What’s in a star rating?

Yesterday, I wrote a detailed article about the new formula I’m using to quantify the overall quality of albums in my iTunes library. It’s been working for me, but I realized that everyone rates their music differently. Webomatica, for example, explains in the comments that his song ratings are relative to other songs by the same artist.

So I’d like to explain the thought process that goes into my rating system. I’ve been using the same star rating criteria for years and that system has gone a long way toward helping me maintain control over my sprawling library. It allows me to quickly construct playlists of quality music, which is the single largest goal I have when managing and utilizing my library.

When thinking about a song’s rating, I basically need it answer one question: How likely I am to want to hear this song again? They are not designed to attribute a greater cultural value to a song, though the song’s general artistic worth plays a large role in the rating it receives. I’m more likely to enjoy a high-quality song and thus want to listen to it more often.

The rating is essentially a weighted vote for helping me determine how often a particular song gets played in the future. The breakdown looks like this:

  • Rating: ★★★★★ 5 stars: This song is excellent. It shows poise and craftsmanship and I’m pretty much guaranteed to enjoy this one the next time.
  • Rating: ★★★★☆ 4 stars: This song is very good. Well done and not off-putting, I’ll most likely enjoy this again, but it’s not brilliant enough to be a 5. The majority of songs in my library fall into this rating.
  • Rating: ★★★☆☆ 3 stars: This song is good. I’m not going to go out of my way to hear this one, but if I’m listening to an album beginning-to-end, I won’t skip it.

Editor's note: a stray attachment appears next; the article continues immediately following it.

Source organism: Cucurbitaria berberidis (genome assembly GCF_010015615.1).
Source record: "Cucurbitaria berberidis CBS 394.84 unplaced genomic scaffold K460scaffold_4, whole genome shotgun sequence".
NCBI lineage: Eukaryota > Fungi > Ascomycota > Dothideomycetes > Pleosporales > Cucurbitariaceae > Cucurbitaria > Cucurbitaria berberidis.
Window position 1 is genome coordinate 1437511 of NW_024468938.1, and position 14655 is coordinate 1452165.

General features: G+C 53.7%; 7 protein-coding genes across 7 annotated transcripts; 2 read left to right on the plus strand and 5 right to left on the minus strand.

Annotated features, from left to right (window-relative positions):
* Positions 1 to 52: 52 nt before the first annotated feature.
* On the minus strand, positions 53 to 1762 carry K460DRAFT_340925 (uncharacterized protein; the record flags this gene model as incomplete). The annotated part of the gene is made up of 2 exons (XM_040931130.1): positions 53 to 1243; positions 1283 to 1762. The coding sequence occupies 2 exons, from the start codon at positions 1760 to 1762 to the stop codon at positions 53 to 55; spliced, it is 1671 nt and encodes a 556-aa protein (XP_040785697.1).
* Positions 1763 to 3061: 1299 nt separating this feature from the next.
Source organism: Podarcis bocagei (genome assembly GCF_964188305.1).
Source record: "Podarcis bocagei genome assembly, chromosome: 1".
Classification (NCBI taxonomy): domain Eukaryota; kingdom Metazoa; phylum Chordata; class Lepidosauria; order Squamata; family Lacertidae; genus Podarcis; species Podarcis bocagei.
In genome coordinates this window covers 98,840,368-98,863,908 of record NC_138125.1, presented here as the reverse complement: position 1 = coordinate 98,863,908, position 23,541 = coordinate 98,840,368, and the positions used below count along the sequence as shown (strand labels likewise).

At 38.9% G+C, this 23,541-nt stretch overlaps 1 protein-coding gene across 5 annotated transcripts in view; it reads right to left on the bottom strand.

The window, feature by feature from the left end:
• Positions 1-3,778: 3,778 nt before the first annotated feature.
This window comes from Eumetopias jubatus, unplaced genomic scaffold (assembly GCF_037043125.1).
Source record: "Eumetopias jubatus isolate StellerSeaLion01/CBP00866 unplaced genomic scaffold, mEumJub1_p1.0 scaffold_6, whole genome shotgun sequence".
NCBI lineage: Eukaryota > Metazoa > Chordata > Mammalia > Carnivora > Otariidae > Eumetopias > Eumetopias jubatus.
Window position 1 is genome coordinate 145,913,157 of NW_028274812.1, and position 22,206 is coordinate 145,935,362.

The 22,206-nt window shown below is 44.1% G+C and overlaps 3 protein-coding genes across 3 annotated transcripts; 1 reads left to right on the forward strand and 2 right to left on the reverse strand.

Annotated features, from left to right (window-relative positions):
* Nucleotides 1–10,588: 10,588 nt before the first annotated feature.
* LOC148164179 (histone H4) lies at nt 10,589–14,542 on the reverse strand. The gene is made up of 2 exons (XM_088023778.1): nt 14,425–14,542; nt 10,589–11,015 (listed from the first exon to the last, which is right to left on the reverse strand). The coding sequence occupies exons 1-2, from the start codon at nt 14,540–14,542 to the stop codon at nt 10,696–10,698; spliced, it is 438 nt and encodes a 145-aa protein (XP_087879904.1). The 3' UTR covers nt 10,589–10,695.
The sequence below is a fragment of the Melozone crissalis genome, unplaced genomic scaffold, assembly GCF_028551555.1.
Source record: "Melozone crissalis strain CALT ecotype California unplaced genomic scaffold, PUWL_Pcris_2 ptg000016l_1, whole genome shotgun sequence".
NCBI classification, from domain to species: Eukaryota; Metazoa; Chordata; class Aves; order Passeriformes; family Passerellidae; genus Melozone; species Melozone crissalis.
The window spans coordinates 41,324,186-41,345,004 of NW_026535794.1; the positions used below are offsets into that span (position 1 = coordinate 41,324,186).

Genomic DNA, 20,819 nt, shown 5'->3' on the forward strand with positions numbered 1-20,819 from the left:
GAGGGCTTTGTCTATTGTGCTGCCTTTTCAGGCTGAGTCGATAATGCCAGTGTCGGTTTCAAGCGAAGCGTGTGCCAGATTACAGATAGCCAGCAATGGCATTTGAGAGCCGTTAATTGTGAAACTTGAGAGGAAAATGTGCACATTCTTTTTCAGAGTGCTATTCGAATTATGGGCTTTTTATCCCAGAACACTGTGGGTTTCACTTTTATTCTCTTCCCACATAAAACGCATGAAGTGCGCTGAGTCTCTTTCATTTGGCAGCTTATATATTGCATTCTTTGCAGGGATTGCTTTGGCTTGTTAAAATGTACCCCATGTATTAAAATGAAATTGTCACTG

• Rating: ★★☆☆☆ 2 stars: This song wasn’t very good. I’m fairly certain I’ll never want to hear it again. These songs are candidates for deletion. If any song stays at 2 stars for long enough, it is either upgraded to 3 stars or removed from the library.
  • Rating: ★☆☆☆☆ 1 star: Not used for rating purposes. Instead, songs that are marked with 1 star are taken out of circulation, usually because of encoding problems or bad ID3 tags. Its normal rating is returned when the problem is solved. Additionally, special audio such as comedy or spoken word is automatically given 1 star to keep it from mingling with music.
  • It is also worth noting that my ratings are not static. As my tastes fluctuate, I’ve been known to change them. It doesn’t happen often, but sometimes a 4 star song might become a 5. Or it could fall to a 3 if whatever aspect of the song I found appealing the last time I heard it is missing. In one extreme example, a song went from 5 to 2 stars and was subsequently deleted.

    There you have it. That’s where I’m coming from as I discuss song and album ratings on this site. I’d be interested to know how other people handle ratings in their iTunes libraries?

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